9. + THE 10% RULE IN ENERGY FLOWS   About 90% of the energy of one trophic level is LOST AS ENTROPY when it is eaten by the next higher trophic level   EXAMPLE: It takes 1,000,000J of sunlight for a plant to store 10,000J worth of biomass. If grasshoppers (primary consumers) eat those 10,000J of plant biomass, they will convert it into only 1000J of grasshopper biomass. If field mice eat 1000J of grasshopper biomass, they will convert it into only 100J of field mouse biomass. If foxes eat 100J of field mouse biomass, they will be able to convert only 10J into fox biomass   It's this PYRAMID OF PRODUCTIVITY that shows us why environmentalists urge us to "eat low on the food chain."   The higher you go in trophic levels, the more energy is wasted at lower levels.
  10. + IMAGINE THIS…   To make 1 kg of human biomass, it takes 10kg of grain   But if you eat beef, it takes 10kg of beef to make 1 kg of human, and 100kg of grain to make that 10kg of beef!   So if you skip the cow step, you can feed more people!   FOOD WEB: reflect its energy transfers, with producers, consumers and decomposers all contributing to the flow of energy and nutrients through the system
  11. + TROPHIC LEVELS   TROPHIC LEVELS: organisms at different levels of feeding   primary (1o)producers - organisms that can perform photosynthesis   primary (1o)consumers - organisms that eat primary producers   secondary (2o)consumers - organisms that eat primary consumers   tertiary (3o)consumers - organisms that eat secondary consumers   quaternary (4o)consumers - organisms that eat tertiary   And so on…..   DECOMPOSERS: are a special type of consumer that can eat dead, organic matter (detritus, carrion) and convert it back into its inorganic components
  12. + FOOD CHAIN
  13. + FOOD WEB
  14. + Food Web reflects the flow of ENERGY and NUTRIENTS through ecosystems   Wealso can categorize animals on the basis of the exact type of food they eat   carnivore - animal that eats meat   herbivore - animal that eats plant matter   omnivore - animal that eats a variety of things (plant and animal)   detritivore - eats dead, organic matter (detritus), but does not decompose it   insectivore - eats insects   frugivore - eats fruits   WHAT “VORE ARE YOU?
  15. + ENERGY BUDGET FOR PRODUCERS   Producers are able to capture solar energy and convert to chemical bond energy.   Much of that energy they used for cellular respiration.   Some of that energy is consumed by herbivores.   Some becomes part of dead tissue and is passed on to decomposers.   Some is stored as growth and reproduction
  16. + ECOLOGICAL carnivores PYRAMID herbivores producers   The standing crop, productivity, number of organisms, etc. of an ecosystem can be conveniently depicted using “pyramids”, where the size of each compartment represents the amount of the item in each trophic level of a food chain   Note that the complexities of the interactions in a food web are not shown in a pyramid; but, pyramids are often useful conceptual devices--they give one a sense of the overall form of the trophic structure of an ecosystem   Apyramid of energy depicts the energy flow, or productivity, of each trophic level   Apyramid of numbers indicates the number of individuals in each trophic level   Apyramid of standing crop indicates how much biomass is present in each trophic level at any one time.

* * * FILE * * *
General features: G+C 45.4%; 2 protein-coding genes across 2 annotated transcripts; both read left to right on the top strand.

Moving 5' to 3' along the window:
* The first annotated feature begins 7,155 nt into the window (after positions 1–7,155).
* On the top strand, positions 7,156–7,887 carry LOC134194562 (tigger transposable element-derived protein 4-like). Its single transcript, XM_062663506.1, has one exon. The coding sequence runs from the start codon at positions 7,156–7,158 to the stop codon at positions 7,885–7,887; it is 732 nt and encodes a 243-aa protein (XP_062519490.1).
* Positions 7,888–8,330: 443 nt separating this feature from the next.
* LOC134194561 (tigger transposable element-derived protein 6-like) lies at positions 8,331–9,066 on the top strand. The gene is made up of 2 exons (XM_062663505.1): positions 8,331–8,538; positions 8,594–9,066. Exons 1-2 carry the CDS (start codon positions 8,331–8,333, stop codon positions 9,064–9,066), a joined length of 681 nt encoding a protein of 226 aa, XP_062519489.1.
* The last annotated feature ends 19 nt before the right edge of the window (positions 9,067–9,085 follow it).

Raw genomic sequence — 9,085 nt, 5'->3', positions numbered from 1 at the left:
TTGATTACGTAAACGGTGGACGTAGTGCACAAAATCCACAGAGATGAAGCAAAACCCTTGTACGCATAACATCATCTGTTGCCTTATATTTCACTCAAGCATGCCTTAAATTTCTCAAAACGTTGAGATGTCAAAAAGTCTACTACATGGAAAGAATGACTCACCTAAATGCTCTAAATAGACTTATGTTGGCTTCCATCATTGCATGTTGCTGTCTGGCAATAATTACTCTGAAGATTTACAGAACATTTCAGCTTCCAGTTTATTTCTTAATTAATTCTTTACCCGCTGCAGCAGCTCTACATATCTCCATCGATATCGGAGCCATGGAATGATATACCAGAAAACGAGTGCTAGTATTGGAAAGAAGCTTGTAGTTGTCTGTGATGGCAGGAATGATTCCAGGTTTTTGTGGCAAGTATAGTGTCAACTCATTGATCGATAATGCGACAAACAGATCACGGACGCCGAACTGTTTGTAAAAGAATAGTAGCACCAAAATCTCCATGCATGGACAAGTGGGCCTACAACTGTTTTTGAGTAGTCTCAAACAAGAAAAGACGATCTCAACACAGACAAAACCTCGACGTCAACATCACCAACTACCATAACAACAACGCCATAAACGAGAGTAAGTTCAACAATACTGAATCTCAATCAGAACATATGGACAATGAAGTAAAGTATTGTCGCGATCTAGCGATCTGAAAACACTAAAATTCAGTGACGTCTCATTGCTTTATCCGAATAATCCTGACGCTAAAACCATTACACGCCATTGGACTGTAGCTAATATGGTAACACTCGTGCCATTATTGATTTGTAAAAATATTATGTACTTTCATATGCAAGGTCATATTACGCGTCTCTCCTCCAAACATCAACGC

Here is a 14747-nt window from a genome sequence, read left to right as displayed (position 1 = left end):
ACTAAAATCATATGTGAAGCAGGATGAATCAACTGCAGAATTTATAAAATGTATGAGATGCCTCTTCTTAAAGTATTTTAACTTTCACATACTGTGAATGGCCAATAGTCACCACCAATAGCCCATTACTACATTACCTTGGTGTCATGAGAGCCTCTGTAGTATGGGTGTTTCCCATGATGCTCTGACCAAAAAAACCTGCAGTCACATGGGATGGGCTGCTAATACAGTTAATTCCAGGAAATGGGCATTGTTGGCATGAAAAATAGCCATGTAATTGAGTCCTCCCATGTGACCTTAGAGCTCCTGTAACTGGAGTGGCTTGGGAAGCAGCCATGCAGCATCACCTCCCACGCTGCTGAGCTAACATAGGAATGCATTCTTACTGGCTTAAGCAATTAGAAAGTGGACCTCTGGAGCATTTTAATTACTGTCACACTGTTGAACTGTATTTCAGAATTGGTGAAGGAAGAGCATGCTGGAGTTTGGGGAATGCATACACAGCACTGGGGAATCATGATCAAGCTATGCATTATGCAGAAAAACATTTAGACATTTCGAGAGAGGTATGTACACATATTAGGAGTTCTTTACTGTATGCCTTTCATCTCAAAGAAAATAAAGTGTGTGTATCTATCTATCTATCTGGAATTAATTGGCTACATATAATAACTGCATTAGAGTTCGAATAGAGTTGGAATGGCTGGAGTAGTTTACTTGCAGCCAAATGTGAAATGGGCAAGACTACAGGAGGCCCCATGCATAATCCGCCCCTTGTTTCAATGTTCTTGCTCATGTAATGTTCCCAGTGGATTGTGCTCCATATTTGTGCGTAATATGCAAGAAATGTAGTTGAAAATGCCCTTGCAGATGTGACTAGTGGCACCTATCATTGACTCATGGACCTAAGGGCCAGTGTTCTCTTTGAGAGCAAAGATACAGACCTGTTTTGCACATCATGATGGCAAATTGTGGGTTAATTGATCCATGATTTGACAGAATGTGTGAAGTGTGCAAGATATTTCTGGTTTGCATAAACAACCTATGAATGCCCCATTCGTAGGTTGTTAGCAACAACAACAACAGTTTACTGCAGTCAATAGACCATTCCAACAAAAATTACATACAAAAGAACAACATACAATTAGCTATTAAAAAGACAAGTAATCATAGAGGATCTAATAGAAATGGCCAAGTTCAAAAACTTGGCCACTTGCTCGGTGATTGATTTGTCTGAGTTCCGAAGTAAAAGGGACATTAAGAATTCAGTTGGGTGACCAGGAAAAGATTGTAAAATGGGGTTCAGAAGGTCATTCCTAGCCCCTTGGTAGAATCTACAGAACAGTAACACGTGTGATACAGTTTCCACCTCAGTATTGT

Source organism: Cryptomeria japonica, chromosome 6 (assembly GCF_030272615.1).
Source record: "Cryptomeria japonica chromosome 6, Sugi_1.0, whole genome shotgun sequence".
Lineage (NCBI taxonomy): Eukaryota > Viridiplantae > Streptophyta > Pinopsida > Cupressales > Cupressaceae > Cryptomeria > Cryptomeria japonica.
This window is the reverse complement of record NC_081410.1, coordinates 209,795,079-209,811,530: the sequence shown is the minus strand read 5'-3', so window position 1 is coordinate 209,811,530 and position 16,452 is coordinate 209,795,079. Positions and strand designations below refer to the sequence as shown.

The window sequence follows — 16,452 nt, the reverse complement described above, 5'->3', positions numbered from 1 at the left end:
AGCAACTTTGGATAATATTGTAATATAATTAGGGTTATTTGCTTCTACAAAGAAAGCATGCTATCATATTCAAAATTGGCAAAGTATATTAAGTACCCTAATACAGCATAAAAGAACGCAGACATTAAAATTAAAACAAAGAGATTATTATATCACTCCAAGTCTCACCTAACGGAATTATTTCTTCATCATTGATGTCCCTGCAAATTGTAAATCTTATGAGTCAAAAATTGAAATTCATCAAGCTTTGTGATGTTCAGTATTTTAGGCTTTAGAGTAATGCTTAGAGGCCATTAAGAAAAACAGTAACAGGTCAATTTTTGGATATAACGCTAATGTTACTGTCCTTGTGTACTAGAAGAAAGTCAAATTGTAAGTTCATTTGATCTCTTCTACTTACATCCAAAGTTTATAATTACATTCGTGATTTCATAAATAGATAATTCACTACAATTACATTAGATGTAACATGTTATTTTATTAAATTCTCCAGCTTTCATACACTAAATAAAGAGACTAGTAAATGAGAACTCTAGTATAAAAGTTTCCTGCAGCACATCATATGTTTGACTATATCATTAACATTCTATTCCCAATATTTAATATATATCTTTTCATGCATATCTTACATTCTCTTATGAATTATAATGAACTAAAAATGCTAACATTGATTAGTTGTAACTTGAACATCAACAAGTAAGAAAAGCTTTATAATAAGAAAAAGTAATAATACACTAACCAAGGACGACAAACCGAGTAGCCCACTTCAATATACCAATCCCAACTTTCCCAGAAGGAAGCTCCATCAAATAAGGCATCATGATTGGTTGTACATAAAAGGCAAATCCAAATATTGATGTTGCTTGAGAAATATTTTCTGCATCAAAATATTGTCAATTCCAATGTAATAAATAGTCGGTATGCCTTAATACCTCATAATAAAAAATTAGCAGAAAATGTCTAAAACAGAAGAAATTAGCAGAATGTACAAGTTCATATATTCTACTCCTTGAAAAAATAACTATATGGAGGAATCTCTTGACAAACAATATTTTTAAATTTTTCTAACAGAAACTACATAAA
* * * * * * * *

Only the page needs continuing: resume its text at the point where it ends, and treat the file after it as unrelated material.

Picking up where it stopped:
17. + INVERTED PYRAMIDS POSSIBLE?   A pyramid of standing crop (or of numbers) may be inverted, i.e., a higher trophic level may have a larger standing crop than a lower trophic level   Thiscan occur if the lower trophic level has a high rate of turnover of small individuals (and high rate of productivity), such that the First and Second Laws of Thermodynamics are not violated. biomass of carnivores biomass of herbivores biomass of producers
  18. + ANALYSIS OF ECOSYSTEM PRODUCTIVITY
  19. + IMPORTANT TERMS IN MEASURING PRODUCTIVITY: BIOMASS  total weight of organic matter, both living and dead, present on a unit area of the ecosystem at any given time  refer specifically to the plant (phytomass) or animal (zoomass) part of the biomass  measurable plant biomass includes undecomposed litter which may be harbouring litter fauna
  20. + IMPORTANT TERMS IN MEASURING PRODUCTIVITY: PRIMARY PRODUCTION  the total organic matter produced as a result of photosynthesis and nutrient uptake from the soil  referred to as gross primary production when all organic matter including that used in metabolism is taken into consideration
  21. + IMPORTANT TERMS IN MEASURING PRODUCTIVITY: ECONOMIC, AGRONOMIC AND BIOLOGICAL PRODUCTIVITY  In forestry and agriculture, only the economic parts of plants or crops are harvested  Productivitycalculated from the economic harvest alone is referred to as economic productivity (Ovington, 1965) and agronomic productivity (Pearson, 1965)